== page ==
Did you know that a program at UAS in partnership with the Southeast Alaska Tribal Ocean Research Network (SEATOR) encourages and educates high school students about the interconnection between environmental and human health and provides an ideal first step to encourage high school grads to pursue a college degree?

Did you know that a program at UAS in partnership with the Southeast Alaska Tribal Ocean Research Network (SEATOR) encourages and educates high school students about the interconnection between environmental and human health and provides an ideal first step to encourage high school grads to pursue a college degree? The Rural Alaska Students in One-Health Research [RASOR] program connects students with community mentors who assist them with research projects. 

Now in its second year, the program directors continue to track the accomplishments of the high school students in the first cohort [2019-2020] including several who have started college.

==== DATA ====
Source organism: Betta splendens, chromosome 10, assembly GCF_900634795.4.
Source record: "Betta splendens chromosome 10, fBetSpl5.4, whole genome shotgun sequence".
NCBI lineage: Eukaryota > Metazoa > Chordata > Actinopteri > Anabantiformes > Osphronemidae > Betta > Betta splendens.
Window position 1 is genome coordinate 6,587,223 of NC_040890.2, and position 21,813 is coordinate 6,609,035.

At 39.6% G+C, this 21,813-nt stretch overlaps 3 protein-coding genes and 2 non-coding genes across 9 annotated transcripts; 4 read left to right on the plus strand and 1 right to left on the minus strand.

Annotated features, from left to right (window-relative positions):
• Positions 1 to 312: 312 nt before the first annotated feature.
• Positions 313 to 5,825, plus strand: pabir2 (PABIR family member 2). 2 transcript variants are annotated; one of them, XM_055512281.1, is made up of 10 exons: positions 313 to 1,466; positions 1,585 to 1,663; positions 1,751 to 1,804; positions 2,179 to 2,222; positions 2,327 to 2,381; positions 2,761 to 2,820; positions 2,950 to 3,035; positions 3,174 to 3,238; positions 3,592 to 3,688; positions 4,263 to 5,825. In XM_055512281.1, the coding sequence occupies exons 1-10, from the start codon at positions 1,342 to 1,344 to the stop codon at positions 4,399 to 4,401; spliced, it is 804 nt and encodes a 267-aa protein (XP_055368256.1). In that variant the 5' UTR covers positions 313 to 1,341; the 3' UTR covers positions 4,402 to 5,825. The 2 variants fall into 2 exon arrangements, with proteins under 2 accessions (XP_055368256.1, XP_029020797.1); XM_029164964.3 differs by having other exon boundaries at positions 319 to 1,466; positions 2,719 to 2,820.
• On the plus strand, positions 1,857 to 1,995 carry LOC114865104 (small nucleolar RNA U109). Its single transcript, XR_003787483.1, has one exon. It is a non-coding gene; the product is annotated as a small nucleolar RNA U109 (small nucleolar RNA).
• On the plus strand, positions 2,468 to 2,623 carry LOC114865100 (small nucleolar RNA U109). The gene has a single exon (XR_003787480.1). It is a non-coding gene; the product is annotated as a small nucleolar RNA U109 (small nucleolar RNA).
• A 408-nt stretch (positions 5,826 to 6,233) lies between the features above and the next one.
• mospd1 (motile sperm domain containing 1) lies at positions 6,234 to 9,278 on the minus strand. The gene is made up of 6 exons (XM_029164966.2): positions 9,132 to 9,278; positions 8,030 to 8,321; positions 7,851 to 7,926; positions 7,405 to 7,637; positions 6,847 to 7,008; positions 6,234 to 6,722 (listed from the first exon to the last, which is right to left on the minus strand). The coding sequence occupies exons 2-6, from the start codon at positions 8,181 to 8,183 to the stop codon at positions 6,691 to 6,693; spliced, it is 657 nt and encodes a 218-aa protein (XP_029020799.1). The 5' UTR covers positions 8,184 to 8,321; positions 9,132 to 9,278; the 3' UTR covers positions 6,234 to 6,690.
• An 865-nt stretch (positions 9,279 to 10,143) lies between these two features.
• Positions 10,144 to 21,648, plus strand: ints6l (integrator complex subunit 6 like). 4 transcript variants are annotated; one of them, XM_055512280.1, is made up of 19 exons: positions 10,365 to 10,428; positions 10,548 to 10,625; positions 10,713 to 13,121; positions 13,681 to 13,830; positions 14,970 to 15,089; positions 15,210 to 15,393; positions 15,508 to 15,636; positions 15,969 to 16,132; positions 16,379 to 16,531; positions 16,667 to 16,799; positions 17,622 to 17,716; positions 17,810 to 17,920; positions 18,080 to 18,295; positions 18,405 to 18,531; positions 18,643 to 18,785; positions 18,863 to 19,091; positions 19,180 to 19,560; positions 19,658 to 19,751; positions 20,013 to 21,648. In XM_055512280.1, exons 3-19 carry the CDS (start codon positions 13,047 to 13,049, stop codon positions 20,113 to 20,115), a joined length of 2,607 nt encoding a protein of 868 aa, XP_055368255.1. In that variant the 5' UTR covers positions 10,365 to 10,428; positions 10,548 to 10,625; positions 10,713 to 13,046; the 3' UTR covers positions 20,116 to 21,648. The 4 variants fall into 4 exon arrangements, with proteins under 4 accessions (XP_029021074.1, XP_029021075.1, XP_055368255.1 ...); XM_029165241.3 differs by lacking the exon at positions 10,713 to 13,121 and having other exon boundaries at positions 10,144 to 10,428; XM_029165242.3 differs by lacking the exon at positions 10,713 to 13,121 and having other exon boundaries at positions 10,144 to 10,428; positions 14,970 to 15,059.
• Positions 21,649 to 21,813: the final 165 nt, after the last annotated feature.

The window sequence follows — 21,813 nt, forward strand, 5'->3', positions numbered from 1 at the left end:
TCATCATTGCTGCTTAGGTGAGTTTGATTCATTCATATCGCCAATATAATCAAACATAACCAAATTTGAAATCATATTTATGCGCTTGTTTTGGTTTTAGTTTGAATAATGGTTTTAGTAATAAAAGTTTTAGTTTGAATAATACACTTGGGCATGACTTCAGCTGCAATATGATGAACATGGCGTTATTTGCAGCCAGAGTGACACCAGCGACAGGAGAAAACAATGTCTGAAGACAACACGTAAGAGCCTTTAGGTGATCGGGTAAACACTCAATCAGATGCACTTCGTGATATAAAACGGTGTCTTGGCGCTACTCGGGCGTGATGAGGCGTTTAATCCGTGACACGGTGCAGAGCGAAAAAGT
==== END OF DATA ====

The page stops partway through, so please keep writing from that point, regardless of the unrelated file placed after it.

Margaret Peterson is one of those students. She was a high school senior in Sitka when she participated in the program. Now a freshman in the College of Fisheries and Ocean Sciences at UAF, Margaret says her time in the RASOR directly contributed to her decision to study marine biology at UAF. 

Peterson heard about the RASOR program through a teacher at Sitka High School and while participating in the program she gained valuable knowledge and skills to thrive in college. Peterson is now part of the BLaST (Biomedical Learning and Student Training) program at UAF ā€“ā€“ a leader in OneHealth research in Alaska. She is currently studying mercury levels in Pacific Cod. Because of her experience in UASā€™ RASOR program and now as a college student in the UAF BLaST program, Peterson says she wants to go on to graduate school and seek a career in marine biology. 

UAS RASOR program